World's oldest cave art is this 45,500-year-old painting of a chonky pig in Indonesia

Good effort by the artist.

Andrew Koay | January 14, 2021, 04:54 PM

Deep within a cave on the Indonesian island of Sulawesi, archeologists have discovered the world's oldest known cave painting.

According to The New York Times, researchers believe that the life-sized painting of a pig is at least 45,500 years old.

It was found in December 2017 in a limestone cave called Leang Tedongnge during a survey led by Griffith University graduate student Basran Burhan.

The same team of archeologists — made up of researchers from Griffith University and Indonesia’s leading archaeological research centre, Pusat Penelitian Arkeologi Nasional (ARKENAS) — had previously found other cave paintings on Sulawesi which were dated to be at least 43,900 years old.

Located near one of Indonesia's largest cities

In a video uploaded to YouTube by Griffith University, co-leader of the Griffith-ARKENAS team Adam Brumm described how the depiction of the Sulawesi warty pig was found alongside a scene of two other pigs engaged in some sort of social activity.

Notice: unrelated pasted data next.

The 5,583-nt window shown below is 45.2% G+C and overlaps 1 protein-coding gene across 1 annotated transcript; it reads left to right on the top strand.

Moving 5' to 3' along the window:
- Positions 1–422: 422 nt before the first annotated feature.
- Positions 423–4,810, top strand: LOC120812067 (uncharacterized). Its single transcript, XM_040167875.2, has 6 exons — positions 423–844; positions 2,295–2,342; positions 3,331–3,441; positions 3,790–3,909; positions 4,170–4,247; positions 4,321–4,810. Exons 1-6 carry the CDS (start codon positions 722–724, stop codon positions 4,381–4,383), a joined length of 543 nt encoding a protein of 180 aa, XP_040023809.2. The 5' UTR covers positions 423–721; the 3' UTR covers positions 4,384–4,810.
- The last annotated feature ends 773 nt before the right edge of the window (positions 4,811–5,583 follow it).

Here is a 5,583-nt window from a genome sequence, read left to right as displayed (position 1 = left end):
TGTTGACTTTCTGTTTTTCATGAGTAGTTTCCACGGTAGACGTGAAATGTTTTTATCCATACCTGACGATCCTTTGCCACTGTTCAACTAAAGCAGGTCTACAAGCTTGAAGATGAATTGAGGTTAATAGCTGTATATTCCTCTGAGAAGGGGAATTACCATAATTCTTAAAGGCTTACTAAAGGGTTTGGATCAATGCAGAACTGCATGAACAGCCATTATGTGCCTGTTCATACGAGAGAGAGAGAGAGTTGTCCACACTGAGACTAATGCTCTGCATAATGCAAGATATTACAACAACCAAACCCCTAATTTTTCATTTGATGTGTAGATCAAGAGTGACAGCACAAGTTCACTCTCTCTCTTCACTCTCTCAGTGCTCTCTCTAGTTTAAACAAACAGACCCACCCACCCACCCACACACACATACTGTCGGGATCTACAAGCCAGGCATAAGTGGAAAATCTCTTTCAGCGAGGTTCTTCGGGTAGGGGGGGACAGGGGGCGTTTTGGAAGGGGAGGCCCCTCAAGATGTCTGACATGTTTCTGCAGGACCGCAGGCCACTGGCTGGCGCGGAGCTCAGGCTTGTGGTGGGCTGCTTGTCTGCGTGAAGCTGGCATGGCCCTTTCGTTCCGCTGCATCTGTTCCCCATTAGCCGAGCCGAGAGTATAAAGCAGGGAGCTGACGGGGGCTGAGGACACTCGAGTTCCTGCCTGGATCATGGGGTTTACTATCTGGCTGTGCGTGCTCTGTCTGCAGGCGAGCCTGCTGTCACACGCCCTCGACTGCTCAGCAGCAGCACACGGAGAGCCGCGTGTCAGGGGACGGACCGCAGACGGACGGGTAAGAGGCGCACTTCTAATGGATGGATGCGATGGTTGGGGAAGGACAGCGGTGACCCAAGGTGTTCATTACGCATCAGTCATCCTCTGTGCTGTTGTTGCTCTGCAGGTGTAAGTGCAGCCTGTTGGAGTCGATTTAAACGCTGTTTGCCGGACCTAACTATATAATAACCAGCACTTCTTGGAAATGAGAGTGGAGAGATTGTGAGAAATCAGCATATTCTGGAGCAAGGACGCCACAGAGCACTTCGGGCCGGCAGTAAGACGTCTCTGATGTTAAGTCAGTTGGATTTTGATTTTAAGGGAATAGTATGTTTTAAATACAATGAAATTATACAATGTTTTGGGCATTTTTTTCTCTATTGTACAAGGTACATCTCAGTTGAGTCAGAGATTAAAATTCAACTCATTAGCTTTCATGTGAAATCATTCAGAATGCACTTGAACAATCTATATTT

However, the full painting of the two other pigs was not preserved in its entirety.

The scene of two pigs engaged in some social activity Image from Griffith University's Youtube channel

According to Brumm, the painting was made with mineral pigments.

The Sulawesi warty pig still lives on the island. Here's what it looks like in real life:

Image from Sejarah Indonesia's Facebook page

"This site was a really special site," added Brumm.

"It's located in this hidden valley up in the highlands of Sulawesi. It's literally a stone's throw away from one of the largest cities in Indonesia."

The New York Times reported that Leang Tedongnge is only about 65km away from Makassar, a city with a population of 1.5 million people.

Mystery painter

There continue to be questions over the artist responsible for the paintings as no human skeletal remains of the same age have ever been found on Sulawesi.

It is therefore not clear if the paintings were made by anatomically modern humans or a different hominin.

Brumm, however, told The New York Times that he and his colleagues assumed that the painters were modern humans, “given the sophistication of this early representational artwork.”

Top image from Griffith University's YouTube channel

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